Chronic Obstructive Pulmonary Disease and Employment Among Massachusetts Adults

Kathleen Fitzsimmons, PhD; Elise Pechter, MPH; Emily Sparer-Fine, ScD

Disclosures

Prev Chronic Dis. 2020;17(11):e144 

In This Article

Abstract and Introduction

Abstract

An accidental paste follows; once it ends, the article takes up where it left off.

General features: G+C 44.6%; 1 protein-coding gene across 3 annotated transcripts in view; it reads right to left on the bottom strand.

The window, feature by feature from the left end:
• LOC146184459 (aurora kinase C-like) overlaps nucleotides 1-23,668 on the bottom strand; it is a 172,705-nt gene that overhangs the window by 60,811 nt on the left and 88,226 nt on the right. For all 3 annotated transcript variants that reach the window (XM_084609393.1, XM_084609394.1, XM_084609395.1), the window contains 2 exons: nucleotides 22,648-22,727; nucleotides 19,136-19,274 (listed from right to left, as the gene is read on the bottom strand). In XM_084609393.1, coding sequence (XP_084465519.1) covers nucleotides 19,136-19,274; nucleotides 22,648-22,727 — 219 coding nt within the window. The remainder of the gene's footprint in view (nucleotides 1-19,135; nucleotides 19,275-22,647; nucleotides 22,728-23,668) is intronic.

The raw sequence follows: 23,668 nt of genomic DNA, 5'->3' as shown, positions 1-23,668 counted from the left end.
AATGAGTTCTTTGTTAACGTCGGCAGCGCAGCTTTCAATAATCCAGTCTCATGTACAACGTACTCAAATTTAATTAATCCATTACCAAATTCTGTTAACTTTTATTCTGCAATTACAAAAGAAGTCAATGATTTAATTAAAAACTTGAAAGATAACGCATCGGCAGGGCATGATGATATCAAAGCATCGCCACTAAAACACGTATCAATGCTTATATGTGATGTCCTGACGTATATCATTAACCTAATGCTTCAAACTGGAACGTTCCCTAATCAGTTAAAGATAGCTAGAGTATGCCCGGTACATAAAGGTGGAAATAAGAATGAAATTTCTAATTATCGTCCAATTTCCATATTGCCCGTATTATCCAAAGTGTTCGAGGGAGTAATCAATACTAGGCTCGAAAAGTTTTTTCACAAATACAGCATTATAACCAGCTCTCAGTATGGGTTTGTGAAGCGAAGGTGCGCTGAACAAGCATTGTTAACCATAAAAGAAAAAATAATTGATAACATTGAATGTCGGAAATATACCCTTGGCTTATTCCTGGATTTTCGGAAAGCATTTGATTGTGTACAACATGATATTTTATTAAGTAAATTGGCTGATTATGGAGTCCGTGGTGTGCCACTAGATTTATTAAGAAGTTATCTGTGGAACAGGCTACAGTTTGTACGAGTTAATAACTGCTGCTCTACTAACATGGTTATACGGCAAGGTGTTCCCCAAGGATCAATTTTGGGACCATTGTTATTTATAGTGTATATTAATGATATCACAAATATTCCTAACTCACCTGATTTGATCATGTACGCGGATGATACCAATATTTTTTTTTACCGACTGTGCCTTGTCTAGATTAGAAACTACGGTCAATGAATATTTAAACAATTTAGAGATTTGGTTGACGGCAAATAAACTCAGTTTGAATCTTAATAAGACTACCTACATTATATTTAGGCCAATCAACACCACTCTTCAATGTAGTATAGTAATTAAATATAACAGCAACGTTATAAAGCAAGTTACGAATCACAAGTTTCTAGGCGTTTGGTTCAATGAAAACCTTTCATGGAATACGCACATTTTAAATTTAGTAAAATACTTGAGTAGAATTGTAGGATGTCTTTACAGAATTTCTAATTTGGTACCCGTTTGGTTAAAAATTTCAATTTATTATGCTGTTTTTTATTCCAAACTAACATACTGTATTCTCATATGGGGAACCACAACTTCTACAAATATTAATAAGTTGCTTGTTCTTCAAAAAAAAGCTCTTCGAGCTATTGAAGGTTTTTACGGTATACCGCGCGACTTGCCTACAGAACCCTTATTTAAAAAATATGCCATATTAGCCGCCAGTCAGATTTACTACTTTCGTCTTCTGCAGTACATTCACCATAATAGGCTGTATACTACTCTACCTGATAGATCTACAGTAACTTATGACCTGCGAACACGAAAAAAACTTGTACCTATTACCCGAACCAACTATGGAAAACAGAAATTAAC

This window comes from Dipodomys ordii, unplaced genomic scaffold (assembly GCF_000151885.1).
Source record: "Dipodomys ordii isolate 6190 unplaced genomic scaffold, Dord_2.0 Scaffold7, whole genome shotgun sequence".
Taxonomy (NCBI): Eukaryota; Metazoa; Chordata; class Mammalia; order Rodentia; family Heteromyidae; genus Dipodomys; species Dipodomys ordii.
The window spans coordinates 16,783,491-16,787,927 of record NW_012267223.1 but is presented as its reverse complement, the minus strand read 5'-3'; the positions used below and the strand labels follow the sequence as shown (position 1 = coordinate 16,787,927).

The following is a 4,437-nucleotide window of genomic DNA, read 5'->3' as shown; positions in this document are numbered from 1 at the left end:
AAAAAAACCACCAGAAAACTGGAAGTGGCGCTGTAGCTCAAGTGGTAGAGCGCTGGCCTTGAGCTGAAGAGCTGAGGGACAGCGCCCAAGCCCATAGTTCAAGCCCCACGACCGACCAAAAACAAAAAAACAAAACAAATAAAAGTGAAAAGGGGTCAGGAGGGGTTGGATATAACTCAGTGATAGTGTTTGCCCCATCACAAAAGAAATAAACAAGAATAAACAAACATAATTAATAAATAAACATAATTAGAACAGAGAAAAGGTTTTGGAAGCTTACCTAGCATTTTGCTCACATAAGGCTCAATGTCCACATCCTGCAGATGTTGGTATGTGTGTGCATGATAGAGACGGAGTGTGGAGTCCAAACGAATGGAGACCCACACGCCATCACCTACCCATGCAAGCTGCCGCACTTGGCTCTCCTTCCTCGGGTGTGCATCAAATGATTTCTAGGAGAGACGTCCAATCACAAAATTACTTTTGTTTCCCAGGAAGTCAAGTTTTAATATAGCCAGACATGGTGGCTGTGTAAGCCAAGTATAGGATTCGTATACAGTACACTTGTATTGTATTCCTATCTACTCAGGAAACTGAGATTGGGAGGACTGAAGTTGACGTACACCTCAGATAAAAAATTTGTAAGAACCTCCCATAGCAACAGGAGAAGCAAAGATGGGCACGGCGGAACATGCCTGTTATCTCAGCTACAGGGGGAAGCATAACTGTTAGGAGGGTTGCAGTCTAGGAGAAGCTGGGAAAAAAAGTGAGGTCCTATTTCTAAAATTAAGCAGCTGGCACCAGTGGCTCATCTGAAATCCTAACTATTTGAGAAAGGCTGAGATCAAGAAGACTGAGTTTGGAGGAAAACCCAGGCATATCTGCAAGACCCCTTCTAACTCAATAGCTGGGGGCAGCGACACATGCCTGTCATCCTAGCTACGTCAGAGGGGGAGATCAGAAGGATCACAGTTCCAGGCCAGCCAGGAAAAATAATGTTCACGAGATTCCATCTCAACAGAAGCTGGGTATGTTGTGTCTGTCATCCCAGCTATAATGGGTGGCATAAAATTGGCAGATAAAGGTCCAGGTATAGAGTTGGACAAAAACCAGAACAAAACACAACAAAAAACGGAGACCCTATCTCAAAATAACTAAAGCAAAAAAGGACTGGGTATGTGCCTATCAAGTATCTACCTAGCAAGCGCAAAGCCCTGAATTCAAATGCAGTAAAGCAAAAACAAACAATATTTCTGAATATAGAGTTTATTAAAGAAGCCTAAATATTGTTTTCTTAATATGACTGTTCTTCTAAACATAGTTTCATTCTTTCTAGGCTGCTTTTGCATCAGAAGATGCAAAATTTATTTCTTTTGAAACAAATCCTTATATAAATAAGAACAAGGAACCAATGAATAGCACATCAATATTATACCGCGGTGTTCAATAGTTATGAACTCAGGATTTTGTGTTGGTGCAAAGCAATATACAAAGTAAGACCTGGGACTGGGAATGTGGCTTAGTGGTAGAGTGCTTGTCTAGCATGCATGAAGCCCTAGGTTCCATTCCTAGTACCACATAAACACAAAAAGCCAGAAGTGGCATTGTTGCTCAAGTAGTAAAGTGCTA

Occupational exposure may cause or exacerbate chronic obstructive pulmonary disease (COPD), but employment may also enhance health and well-being for people with the disorder. We used self-reported data from the 2011–2017 Massachusetts Behavioral Risk Factor Surveillance System to examine COPD and employment among adults aged 40 to 70. Thirty-nine percent of adults with COPD were employed. Workers with COPD were more likely than those without COPD to report indicators of poor physical and mental health, and distribution by occupation differed between the 2 groups. Findings suggest workplace interventions may be needed to prevent respiratory exposures and enhance support for employees with COPD.

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